Whether you’re already utilizing your GI Bill benefits or looking to begin using it as part of an educational New Years’ resolution, you may have questions about how to get the most out of your benefits. Here are some of your most popular GI Bill questions, answered.
I need to apply. How do I do that, and what do I need?
Applying for the GI Bill can be done in a variety of ways. One of the easiest ways to do so is online at www.va.gov/education/how-to-apply/, but if you prefer, you could do it by mail or in person at your local VA office. Accredited representatives are also available to help you apply for your benefits should you need them. You will need to bring your social security number, bank account direct deposit information, and an understanding of your education and military history to complete the application.
I am enrolled in school. When will I receive my benefits from VA?
You will generally receive payment within two weeks of verifying your enrollment at the end of the month (or within one week if using direct deposit), but many things affect when you receive your payments. Your school must submit your enrollment to VA for processing to begin. If it’s the first time you are using benefits, it will take longer to process your payment than if you are re-enrolling. In general, it takes about a month to process an original claim and about a week for a re-enrollment. If VA needs to verify your service, things such as remarks from your certifying official on your enrollment can make processing longer. Processing times are longer in the fall than during other terms due to the volume of claims VA receives.
If you are receiving benefits under Montgomery GI Bill — Active Duty (MGIB-AD/Chapter 30) or Montgomery GI Bill — Selected Reserve (MGIB-SR/Chapter 1606), you must also verify your enrollment at the end of each month to receive payment for that month. Benefits are paid after each month of school is completed.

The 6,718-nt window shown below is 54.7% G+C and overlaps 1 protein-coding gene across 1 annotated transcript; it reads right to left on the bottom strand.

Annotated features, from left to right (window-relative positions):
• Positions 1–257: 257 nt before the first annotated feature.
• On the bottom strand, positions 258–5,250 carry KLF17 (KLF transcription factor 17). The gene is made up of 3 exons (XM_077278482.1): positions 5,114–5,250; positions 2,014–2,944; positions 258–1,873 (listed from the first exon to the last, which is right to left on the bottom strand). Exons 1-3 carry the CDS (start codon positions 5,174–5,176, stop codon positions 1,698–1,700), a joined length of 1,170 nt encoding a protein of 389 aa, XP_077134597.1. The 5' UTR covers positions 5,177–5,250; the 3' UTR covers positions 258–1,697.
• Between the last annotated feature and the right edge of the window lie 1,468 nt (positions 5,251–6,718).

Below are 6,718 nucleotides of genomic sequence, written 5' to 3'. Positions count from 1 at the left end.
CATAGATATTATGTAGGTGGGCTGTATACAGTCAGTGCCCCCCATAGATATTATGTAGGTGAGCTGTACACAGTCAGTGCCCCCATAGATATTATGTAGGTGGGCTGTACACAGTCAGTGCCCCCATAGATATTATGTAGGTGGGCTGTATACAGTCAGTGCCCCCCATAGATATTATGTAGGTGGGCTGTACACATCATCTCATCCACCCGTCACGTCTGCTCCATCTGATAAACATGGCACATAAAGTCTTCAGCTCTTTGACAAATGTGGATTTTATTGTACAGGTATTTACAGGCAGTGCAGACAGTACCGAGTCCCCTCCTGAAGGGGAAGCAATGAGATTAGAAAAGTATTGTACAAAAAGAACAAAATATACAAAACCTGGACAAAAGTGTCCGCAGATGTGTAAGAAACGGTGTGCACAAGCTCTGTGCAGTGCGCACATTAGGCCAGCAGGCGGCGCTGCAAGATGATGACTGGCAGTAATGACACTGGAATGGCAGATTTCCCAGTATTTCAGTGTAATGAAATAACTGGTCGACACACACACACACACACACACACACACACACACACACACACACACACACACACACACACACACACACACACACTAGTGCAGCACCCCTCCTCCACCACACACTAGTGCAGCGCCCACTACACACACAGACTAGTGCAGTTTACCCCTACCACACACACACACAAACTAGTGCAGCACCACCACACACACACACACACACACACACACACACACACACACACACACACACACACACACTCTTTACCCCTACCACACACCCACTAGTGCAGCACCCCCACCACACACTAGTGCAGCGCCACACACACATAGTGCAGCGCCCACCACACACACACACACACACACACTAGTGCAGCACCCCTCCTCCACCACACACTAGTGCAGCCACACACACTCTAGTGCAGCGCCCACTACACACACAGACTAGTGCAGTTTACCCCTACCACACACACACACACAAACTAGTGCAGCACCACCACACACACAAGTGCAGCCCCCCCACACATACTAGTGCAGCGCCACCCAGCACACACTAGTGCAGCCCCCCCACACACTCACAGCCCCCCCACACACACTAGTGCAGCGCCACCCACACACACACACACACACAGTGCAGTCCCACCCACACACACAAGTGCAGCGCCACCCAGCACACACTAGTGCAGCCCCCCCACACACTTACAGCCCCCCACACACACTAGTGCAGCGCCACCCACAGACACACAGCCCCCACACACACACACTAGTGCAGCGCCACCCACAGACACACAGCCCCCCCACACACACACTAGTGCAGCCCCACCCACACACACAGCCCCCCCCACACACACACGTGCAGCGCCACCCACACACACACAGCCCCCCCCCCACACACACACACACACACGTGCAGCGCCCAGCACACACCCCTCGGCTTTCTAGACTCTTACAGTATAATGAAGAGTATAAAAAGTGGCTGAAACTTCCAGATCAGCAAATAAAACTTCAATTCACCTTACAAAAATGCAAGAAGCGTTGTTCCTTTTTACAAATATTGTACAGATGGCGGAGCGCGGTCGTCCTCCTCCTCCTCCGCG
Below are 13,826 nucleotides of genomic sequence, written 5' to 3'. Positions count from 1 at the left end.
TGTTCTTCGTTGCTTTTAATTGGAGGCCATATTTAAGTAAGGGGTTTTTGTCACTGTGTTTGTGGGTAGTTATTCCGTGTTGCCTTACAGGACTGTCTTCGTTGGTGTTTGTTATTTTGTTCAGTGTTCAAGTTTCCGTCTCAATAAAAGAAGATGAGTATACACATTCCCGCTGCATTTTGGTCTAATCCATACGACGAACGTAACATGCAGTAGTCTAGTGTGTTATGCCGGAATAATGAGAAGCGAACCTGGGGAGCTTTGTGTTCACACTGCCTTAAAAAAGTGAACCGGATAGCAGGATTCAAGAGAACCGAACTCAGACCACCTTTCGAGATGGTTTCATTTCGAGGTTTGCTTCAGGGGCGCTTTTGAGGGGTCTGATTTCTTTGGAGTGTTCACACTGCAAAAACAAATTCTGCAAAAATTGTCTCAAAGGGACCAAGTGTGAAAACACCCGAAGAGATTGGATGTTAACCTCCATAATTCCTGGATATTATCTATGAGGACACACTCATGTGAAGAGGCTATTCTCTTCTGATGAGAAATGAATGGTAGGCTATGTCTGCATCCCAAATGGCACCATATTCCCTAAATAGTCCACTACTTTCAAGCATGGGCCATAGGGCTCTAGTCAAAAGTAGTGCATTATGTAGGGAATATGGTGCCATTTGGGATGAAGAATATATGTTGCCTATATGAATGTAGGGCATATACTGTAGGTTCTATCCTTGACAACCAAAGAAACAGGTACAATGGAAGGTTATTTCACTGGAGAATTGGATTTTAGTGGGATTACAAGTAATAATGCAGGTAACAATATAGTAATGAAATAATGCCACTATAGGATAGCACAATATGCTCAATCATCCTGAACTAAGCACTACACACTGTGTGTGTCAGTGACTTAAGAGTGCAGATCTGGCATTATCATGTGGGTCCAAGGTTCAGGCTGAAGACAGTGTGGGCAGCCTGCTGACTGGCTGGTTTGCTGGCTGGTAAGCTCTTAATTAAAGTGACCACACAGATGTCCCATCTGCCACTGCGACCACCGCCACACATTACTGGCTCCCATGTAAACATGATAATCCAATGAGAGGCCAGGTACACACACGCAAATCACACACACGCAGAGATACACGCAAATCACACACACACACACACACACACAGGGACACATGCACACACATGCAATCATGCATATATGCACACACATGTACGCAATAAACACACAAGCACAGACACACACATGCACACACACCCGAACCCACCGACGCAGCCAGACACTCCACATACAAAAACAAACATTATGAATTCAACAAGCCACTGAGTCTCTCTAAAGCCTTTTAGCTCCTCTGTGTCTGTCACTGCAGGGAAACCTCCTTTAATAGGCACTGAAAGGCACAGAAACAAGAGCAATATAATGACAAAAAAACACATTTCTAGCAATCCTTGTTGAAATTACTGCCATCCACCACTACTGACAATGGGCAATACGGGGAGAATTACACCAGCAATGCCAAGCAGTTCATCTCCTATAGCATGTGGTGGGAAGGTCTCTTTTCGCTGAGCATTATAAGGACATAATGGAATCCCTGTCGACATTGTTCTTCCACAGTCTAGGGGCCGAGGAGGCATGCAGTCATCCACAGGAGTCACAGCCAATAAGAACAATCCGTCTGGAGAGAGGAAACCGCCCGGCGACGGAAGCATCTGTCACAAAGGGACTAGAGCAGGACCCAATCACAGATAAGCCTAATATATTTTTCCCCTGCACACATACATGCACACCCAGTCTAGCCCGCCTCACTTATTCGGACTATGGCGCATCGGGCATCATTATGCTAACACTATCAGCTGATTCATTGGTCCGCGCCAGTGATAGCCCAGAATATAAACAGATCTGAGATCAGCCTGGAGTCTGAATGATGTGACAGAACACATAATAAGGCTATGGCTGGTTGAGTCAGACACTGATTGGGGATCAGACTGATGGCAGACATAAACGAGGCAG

How does the Post 9/11 GI Bill affect active duty veterans?
Veterans who have served at least 90 days of active duty service after September 10, 2001, and received an honorable discharge will qualify for the Post-9/11 GI Bill. To be eligible for the full benefit, a veteran must have served at least three years of active duty after September 10, 2001. Those who qualify for the MGIB-AD or the MGIB-SR will have the option to choose which benefit best suits their need.
The correlation between time served and the percentage of the maximum benefit payable is as follows:
36 months or received a Purple Heart: 100%
30 continuous days on active duty and discharged due to service-connected disability: 100%
At least 30 months, but less than 36 months: 90%
At least 24 months, but less than 30 months: 80%
At least 18 months, but less than 24 months: 70%
At least six months, but less than 18 months: 60%
At least 90 days, but less than six months: 50%
What type of active duty counts for a Reserve or Guard member regarding the Post-9/11 GI Bill?
The following active duty qualifies for Post-9/11 GI Bill eligibility:
- All Title 10 active duty supporting named contingency operations.